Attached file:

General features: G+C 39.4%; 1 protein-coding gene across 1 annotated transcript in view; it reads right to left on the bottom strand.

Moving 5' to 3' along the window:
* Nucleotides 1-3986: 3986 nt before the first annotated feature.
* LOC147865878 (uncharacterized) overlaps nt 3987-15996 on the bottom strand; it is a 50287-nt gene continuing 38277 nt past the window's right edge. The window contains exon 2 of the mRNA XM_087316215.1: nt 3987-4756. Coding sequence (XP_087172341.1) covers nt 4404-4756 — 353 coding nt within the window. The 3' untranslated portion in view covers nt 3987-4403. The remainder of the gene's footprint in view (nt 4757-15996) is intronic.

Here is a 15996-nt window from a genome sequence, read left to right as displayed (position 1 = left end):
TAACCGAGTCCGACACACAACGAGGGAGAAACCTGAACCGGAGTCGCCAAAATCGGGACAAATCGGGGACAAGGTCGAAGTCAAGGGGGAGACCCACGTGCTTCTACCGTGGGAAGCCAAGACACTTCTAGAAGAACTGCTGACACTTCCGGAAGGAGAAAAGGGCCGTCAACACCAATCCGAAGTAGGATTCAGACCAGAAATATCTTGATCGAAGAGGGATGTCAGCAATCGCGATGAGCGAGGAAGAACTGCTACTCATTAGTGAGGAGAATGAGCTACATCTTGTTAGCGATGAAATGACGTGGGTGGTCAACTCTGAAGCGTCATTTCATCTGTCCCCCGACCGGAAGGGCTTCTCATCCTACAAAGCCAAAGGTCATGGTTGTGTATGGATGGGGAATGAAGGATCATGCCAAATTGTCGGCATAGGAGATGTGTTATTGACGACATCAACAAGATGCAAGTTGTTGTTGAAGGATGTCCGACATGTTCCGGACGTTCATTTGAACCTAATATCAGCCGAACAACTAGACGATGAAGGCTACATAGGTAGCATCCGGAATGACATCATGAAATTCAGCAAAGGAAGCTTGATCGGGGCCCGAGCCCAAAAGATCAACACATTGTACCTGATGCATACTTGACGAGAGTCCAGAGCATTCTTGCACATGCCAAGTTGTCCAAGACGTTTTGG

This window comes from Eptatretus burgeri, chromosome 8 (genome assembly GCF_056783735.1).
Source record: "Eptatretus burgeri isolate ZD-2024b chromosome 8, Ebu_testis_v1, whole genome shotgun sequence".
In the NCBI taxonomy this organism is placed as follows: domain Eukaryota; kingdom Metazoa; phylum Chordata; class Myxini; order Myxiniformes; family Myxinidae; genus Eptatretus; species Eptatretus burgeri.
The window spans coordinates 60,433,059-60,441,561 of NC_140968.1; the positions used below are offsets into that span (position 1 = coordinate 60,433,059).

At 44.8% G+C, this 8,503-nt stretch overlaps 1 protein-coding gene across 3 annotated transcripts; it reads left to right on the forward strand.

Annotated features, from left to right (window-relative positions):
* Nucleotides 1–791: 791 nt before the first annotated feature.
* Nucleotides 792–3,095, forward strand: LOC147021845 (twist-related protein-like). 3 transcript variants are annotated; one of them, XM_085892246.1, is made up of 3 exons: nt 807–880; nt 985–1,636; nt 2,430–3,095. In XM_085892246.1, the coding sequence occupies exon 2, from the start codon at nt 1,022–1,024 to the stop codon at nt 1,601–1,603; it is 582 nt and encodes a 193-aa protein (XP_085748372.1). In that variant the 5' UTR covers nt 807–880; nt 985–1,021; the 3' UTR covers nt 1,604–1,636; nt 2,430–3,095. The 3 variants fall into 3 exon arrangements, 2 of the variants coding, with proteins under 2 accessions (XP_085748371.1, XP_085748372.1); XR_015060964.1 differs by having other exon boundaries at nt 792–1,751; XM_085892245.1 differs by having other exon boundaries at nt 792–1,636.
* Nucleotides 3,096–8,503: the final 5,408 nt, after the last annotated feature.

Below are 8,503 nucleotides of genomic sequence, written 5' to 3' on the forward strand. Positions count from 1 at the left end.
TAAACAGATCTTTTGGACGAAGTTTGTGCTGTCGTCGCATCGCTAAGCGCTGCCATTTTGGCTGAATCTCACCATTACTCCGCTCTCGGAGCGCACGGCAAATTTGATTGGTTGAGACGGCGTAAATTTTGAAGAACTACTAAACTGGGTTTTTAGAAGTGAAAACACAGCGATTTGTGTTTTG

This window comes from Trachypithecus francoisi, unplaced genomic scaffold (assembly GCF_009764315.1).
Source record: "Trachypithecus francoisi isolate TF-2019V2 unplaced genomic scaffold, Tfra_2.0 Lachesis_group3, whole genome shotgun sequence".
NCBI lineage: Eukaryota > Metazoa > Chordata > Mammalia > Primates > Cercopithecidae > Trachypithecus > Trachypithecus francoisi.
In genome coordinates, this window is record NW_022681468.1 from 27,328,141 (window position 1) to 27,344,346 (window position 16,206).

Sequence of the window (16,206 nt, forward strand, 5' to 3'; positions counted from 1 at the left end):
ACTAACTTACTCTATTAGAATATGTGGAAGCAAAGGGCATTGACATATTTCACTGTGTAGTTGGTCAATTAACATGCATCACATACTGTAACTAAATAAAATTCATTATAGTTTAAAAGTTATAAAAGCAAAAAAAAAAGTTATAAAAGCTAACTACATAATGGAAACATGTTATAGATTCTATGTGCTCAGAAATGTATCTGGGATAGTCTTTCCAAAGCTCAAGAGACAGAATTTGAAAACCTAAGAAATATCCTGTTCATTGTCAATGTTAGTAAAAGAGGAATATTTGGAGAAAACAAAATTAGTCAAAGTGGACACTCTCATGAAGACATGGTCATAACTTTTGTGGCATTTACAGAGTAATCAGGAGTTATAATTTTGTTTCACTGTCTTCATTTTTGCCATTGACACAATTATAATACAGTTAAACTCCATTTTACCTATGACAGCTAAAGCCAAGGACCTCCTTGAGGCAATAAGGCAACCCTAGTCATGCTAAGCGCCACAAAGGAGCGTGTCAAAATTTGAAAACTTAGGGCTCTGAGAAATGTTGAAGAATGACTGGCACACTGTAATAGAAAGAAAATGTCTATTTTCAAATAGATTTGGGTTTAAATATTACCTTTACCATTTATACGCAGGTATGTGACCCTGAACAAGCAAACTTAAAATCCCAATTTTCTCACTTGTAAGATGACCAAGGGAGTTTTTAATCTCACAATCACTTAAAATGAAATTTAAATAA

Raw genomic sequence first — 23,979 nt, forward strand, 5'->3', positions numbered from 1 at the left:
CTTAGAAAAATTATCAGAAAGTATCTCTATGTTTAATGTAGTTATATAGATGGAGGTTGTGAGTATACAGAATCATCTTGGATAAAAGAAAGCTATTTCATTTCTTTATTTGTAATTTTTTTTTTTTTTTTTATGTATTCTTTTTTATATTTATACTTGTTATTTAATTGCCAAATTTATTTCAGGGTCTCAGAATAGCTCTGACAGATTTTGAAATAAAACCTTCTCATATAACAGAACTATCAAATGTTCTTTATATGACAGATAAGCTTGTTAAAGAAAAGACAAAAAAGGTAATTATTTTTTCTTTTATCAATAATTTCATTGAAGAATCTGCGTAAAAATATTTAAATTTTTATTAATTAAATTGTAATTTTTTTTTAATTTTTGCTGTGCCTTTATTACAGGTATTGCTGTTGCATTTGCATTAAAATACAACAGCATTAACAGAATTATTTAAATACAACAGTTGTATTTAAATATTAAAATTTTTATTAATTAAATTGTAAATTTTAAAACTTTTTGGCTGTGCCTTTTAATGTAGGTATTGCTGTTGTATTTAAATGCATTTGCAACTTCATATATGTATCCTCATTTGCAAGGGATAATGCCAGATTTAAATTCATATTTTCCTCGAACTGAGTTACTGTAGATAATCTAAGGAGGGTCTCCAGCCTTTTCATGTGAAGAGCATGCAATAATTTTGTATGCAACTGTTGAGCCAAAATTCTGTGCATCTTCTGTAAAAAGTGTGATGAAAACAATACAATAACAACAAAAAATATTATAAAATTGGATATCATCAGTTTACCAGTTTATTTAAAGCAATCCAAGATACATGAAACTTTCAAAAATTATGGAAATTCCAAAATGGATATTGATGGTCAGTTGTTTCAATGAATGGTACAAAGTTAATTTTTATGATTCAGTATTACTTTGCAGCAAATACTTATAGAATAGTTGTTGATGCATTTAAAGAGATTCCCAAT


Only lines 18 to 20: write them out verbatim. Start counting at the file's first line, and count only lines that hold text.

This window comes from Trachypithecus francoisi, unplaced genomic scaffold (assembly GCF_009764315.1).
Source record: "Trachypithecus francoisi isolate TF-2019V2 unplaced genomic scaffold, Tfra_2.0 Lachesis_group3, whole genome shotgun sequence".
NCBI lineage: Eukaryota > Metazoa > Chordata > Mammalia > Primates > Cercopithecidae > Trachypithecus > Trachypithecus francoisi.